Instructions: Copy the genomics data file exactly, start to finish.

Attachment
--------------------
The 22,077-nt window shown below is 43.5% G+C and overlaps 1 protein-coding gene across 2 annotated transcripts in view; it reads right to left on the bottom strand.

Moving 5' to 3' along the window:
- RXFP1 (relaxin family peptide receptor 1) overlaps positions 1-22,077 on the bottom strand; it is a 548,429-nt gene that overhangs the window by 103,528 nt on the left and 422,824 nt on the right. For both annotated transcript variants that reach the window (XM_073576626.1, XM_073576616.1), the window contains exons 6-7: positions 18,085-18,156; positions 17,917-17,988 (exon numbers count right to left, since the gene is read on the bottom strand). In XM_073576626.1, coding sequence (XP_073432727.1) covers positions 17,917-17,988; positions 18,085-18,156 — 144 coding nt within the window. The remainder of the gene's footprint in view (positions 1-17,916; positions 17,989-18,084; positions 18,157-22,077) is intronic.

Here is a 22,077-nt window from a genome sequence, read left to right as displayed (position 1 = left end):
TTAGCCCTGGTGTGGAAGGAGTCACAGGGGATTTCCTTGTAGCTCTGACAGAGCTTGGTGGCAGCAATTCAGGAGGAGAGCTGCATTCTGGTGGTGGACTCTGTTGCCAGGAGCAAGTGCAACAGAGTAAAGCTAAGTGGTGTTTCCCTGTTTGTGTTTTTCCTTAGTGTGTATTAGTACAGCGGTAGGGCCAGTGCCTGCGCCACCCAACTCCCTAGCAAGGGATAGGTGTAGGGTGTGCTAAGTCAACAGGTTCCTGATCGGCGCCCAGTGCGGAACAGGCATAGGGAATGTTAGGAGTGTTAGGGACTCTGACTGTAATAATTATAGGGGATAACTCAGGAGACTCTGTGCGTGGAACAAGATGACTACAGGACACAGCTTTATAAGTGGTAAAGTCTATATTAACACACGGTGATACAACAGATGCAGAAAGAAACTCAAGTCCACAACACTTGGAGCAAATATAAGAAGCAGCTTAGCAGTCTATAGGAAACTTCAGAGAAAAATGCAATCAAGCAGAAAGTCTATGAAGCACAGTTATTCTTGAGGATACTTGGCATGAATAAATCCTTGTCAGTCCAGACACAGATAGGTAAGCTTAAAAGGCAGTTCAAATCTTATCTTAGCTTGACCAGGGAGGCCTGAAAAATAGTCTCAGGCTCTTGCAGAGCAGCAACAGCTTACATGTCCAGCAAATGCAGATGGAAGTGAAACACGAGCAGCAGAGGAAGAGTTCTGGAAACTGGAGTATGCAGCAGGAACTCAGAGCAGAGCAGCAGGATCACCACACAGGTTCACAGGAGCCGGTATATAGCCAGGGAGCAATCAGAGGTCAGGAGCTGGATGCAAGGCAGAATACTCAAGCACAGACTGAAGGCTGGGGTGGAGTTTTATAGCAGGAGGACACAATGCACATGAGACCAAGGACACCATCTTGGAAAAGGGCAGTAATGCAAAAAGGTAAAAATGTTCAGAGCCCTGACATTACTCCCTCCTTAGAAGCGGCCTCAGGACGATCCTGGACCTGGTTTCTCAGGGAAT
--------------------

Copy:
The 22,077-nt window shown below is 43.5% G+C and overlaps 1 protein-coding gene across 2 annotated transcripts in view; it reads right to left on the bottom strand.

Moving 5' to 3' along the window:
- RXFP1 (relaxin family peptide receptor 1) overlaps positions 1-22,077 on the bottom strand; it is a 548,429-nt gene that overhangs the window by 103,528 nt on the left and 422,824 nt on the right. For both annotated transcript variants that reach the window (XM_073576626.1, XM_073576616.1), the window contains exons 6-7: positions 18,085-18,156; positions 17,917-17,988 (exon numbers count right to left, since the gene is read on the bottom strand). In XM_073576626.1, coding sequence (XP_073432727.1) covers positions 17,917-17,988; positions 18,085-18,156 — 144 coding nt within the window. The remainder of the gene's footprint in view (positions 1-17,916; positions 17,989-18,084; positions 18,157-22,077) is intronic.

Here is a 22,077-nt window from a genome sequence, read left to right as displayed (position 1 = left end):
TTAGCCCTGGTGTGGAAGGAGTCACAGGGGATTTCCTTGTAGCTCTGACAGAGCTTGGTGGCAGCAATTCAGGAGGAGAGCTGCATTCTGGTGGTGGACTCTGTTGCCAGGAGCAAGTGCAACAGAGTAAAGCTAAGTGGTGTTTCCCTGTTTGTGTTTTTCCTTAGTGTGTATTAGTACAGCGGTAGGGCCAGTGCCTGCGCCACCCAACTCCCTAGCAAGGGATAGGTGTAGGGTGTGCTAAGTCAACAGGTTCCTGATCGGCGCCCAGTGCGGAACAGGCATAGGGAATGTTAGGAGTGTTAGGGACTCTGACTGTAATAATTATAGGGGATAACTCAGGAGACTCTGTGCGTGGAACAAGATGACTACAGGACACAGCTTTATAAGTGGTAAAGTCTATATTAACACACGGTGATACAACAGATGCAGAAAGAAACTCAAGTCCACAACACTTGGAGCAAATATAAGAAGCAGCTTAGCAGTCTATAGGAAACTTCAGAGAAAAATGCAATCAAGCAGAAAGTCTATGAAGCACAGTTATTCTTGAGGATACTTGGCATGAATAAATCCTTGTCAGTCCAGACACAGATAGGTAAGCTTAAAAGGCAGTTCAAATCTTATCTTAGCTTGACCAGGGAGGCCTGAAAAATAGTCTCAGGCTCTTGCAGAGCAGCAACAGCTTACATGTCCAGCAAATGCAGATGGAAGTGAAACACGAGCAGCAGAGGAAGAGTTCTGGAAACTGGAGTATGCAGCAGGAACTCAGAGCAGAGCAGCAGGATCACCACACAGGTTCACAGGAGCCGGTATATAGCCAGGGAGCAATCAGAGGTCAGGAGCTGGATGCAAGGCAGAATACTCAAGCACAGACTGAAGGCTGGGGTGGAGTTTTATAGCAGGAGGACACAATGCACATGAGACCAAGGACACCATCTTGGAAAAGGGCAGTAATGCAAAAAGGTAAAAATGTTCAGAGCCCTGACATTACTCCCTCCTTAGAAGCGGCCTCAGGACGATCCTGGACCTGGTTTCTCAGGGAAT